After the horrors of season 1985-86 most of us hoped that things surely couldn’t get any worse, and that the only way was up. How wrong we were, for season 1986-87 would mark a new low-point in the long and proud history of Sunderland AFC courtesy of yet another relegation struggle.
The Football League had introduced changes to the normal promotion/relegation format, for in season 1986-87 a new play-off system meant that as far as the Second Division was concerned, only the bottom two clubs would be automatically relegated, while the club which finished third from bottom would contest the Second/Third Division play-offs along with the clubs finishing third, fourth and fifth in the Third Division.
So come Saturday, 9th May 1987, Brighton and Grimsby were already down, and it was a straight fight between ourselves, Birmingham, Huddersfield, Hull and Shrewsbury to avoid the dreaded play-off spot, with Birmingham and Shrewsbury actually meeting in a crunch clash at St. Andrews.
Thus the scenario was straightforward - if we could beat mid-table Barnsley in our final home League game we’d be safe no matter happened in the other matches affecting the relegation play-off issue. And the season’s best home crowd - just over 19,000 - were present at Roker, no doubt hoping along with caretaker boss Bob Stokoe to inspire a similar sort of miracle to that seen at Wembley on 5th May 1973.
The anxiety and tension of the situation seemed to visibly affect the lads, for Mark Proctor and Gary Bennett missed good chances early on to settle both the nerves of the side and fans alike, while Alan Kennedy almost put through his own goal when clearing an effort from Barnsley’s Jim Dobbin. Steve Agnew then netted for the visitors, though all us Sunderland fans breathed a collective sigh of relief when the goal was disallowed after Iain Hesford was adjudged to have been fouled.
Bennett was off-target with another effort, and Keith Bertschin had a close-range effort saved by keeper Clive Baker when he really should have scored, but then we forced the vital breakthrough after twenty-eight minutes.
A fine passing move saw Kennedy receive the ball on the left wing and his cross was met by Bertschin, who atoned for his earlier miss by heading powerfully past Baker. The relief was palpable.
And the cheers of the home crowd had barely died down when we extended our lead just two minutes later. An inswinging corner picked out Bennett, whose header was cleared from the line by Paul Futcher but only as far as Frank Gray, who hit an unstoppable drive - possibly a contender for goal of the season - into the roof of the Barnsley net with Baker completely helpless.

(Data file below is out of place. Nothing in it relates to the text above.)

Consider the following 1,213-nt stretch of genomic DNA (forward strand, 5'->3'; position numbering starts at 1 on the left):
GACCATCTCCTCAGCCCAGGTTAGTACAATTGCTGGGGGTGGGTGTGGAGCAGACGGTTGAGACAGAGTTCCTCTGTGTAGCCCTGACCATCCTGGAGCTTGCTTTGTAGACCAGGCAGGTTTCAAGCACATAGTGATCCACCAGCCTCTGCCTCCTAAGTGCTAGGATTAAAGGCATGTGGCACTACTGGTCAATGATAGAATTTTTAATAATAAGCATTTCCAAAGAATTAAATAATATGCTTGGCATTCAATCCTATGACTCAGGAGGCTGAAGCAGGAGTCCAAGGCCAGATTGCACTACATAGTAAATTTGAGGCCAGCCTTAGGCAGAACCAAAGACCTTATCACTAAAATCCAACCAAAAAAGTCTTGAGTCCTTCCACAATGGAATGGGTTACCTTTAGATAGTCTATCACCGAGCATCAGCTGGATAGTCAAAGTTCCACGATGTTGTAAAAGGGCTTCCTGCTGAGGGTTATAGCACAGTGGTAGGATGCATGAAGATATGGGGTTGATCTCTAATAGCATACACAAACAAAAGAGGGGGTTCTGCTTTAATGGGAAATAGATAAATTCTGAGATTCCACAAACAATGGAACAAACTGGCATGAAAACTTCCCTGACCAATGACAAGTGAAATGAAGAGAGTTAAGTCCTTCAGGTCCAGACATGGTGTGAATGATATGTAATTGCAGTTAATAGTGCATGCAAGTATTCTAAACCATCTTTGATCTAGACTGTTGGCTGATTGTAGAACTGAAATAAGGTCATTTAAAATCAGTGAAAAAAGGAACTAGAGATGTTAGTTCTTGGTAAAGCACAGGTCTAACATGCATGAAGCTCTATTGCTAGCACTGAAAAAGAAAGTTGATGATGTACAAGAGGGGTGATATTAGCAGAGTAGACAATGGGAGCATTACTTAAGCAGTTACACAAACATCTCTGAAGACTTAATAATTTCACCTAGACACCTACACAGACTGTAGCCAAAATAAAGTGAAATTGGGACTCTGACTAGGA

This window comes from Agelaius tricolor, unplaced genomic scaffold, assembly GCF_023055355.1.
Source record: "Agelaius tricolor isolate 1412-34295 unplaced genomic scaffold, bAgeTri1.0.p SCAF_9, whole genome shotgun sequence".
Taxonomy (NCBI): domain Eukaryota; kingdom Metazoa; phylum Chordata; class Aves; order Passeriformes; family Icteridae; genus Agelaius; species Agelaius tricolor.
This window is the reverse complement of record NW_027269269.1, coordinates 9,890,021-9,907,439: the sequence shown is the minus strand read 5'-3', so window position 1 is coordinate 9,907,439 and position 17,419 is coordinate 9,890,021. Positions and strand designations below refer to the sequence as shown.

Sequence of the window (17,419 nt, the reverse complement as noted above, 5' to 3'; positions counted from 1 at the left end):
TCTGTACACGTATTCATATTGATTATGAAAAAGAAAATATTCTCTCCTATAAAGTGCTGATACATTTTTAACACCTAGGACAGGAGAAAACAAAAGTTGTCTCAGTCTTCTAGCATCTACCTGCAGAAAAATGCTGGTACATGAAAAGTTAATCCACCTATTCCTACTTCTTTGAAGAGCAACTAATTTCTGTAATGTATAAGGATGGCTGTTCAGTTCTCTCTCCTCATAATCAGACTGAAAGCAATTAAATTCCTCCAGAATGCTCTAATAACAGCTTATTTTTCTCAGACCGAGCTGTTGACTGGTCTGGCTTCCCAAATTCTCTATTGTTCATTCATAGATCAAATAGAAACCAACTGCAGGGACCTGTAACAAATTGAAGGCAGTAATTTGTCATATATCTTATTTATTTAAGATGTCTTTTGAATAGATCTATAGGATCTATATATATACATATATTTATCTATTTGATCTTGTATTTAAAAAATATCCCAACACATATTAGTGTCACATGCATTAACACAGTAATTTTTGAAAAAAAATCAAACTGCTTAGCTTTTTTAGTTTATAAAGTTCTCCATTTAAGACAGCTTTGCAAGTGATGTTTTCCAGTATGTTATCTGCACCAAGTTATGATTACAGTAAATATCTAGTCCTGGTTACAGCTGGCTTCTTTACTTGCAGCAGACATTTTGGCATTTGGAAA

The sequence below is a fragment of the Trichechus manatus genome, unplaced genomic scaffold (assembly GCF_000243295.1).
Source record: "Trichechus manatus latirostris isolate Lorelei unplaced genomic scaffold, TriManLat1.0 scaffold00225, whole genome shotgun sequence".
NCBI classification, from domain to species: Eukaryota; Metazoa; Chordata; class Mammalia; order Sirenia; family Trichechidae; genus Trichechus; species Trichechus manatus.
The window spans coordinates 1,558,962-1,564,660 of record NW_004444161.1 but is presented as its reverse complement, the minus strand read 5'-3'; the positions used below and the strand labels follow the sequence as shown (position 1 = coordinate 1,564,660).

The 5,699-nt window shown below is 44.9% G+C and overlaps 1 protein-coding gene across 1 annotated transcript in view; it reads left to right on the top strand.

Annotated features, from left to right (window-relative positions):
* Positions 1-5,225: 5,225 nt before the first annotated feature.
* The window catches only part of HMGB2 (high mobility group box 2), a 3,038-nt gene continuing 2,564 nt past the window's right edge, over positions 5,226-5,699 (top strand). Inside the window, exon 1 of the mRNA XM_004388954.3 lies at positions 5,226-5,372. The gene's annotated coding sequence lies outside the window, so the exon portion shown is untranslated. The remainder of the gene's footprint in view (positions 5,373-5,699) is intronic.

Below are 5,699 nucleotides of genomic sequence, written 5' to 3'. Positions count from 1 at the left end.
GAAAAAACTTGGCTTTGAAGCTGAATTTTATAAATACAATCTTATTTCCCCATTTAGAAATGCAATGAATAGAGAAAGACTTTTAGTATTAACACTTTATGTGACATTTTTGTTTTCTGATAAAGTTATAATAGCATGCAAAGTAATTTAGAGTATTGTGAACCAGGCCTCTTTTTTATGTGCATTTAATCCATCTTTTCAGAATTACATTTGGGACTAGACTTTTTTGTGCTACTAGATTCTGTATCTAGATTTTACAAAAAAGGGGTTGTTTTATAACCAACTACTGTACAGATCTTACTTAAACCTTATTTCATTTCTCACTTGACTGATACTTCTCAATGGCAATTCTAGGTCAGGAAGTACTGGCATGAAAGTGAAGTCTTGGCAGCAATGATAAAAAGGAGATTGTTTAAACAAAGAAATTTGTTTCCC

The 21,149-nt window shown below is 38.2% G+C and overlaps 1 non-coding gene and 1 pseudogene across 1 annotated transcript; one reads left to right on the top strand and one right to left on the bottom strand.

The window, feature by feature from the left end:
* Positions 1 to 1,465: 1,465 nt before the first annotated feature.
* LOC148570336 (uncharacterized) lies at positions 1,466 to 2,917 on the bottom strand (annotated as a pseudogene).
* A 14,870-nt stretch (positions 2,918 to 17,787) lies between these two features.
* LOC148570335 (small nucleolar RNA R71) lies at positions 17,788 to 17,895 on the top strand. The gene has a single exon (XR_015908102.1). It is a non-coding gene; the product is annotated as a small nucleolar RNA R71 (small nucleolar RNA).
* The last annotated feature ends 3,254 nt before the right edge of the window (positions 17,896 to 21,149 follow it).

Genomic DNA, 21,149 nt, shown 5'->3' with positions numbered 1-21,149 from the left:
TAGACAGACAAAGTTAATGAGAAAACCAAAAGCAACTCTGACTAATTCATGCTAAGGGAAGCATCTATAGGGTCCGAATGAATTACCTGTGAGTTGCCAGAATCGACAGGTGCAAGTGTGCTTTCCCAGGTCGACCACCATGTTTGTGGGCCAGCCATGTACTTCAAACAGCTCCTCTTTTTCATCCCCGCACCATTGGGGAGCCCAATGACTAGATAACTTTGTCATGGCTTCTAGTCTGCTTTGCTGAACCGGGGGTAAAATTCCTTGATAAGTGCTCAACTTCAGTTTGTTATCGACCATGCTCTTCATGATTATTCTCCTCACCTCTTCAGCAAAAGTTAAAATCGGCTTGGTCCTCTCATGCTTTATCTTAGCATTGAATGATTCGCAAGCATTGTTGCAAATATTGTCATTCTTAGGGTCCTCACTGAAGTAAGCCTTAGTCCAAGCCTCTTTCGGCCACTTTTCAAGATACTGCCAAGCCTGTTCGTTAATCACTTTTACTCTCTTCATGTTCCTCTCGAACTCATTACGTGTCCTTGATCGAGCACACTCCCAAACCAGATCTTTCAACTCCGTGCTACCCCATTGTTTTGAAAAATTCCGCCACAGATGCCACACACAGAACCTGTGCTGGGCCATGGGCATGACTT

So, at 2-0 up, SURELY we couldn’t thrown this one away?
But knowing Sunderland it was maybe a bit too much to hope for! However, we continued to press and Bertschin and Steve Hetzke both came close to extending our lead, though just before half-time Barnsley perhaps proved that they weren’t prepared to roll over and die, when they pulled a goal back as Dobbin beat Hesford with a spectacular twenty-five yard drive.
And Dobbin almost equalised early in the second-half, before Bertschin missed a good chance to make it 3-1. Then, just after the hour, came the game’s defining moment.
Barnsley substitute Simon Jeffels was adjudged, perhaps somewhat harshly, to have fouled Eric Gates inside the box, and up stepped Mark Proctor to hopefully seal the win and indeed Second Division safety.
Justice appeared to be done when Baker beat away the spot-kick, a miss which was to prove costly. Shortly afterwards Barnsley were level when John MacDonald played a neat pass through the centre to find Rodger Wylde, and the ex-Roker forward went on to slot the ball past Hesford.
And if this wasn’t bad enough the Tykes struck again almost immediately with MacDonald again the architect, though this time he set up the chance for Gwyn Thomas to go on and beat Hesford, even though the keeper got his hands to the ball. Utter disbelief and shock!
It was a bit hard to take in this sudden turn of events after we’d been in more or less total control of not just the game, but also our Second Division status, and while we tried to respond positively, our efforts to retrieve the game not only smacked of desperation but were ultimately in vain.
It could have been a lot worse when MacDonald missed a great chance to put the issue beyond doubt near the end. Thus our only hope now was that other results had gone in our favour (not for the first time), but sadly it was not to be. So the play-offs (and ultimately the Third Division) now beckoned.
In all truth we had no-one to blame but ourselves, for the Barnsley home game was one of about a dozen or so acts of charity during the course of the 1986-87 campaign when we’d squandered potential winning leads. Had we been triumphant in possibly even just half of these games, we may well have been participating in the Second Division promotion play-offs as opposed to fighting for survival, and sadly our charitable nature is a trend which has continued to this very day.
Still, the league table doesn’t lie, and it was onto the two-legged play-off semi-final against Gillingham which did offer us a lifeline, whereas under the old system we’d have already been down and out.
However the Gills (and Tony Cascarino in particular) had other ideas, and perhaps the less said about this particular game and indeed seasons 1985-86 & 1986-87 in general the better really. Having “surpassed” our efforts (if one can indeed call them that) of season 1986-87 over thirty years on in 2017-18, we can only hope and pray, “never again”.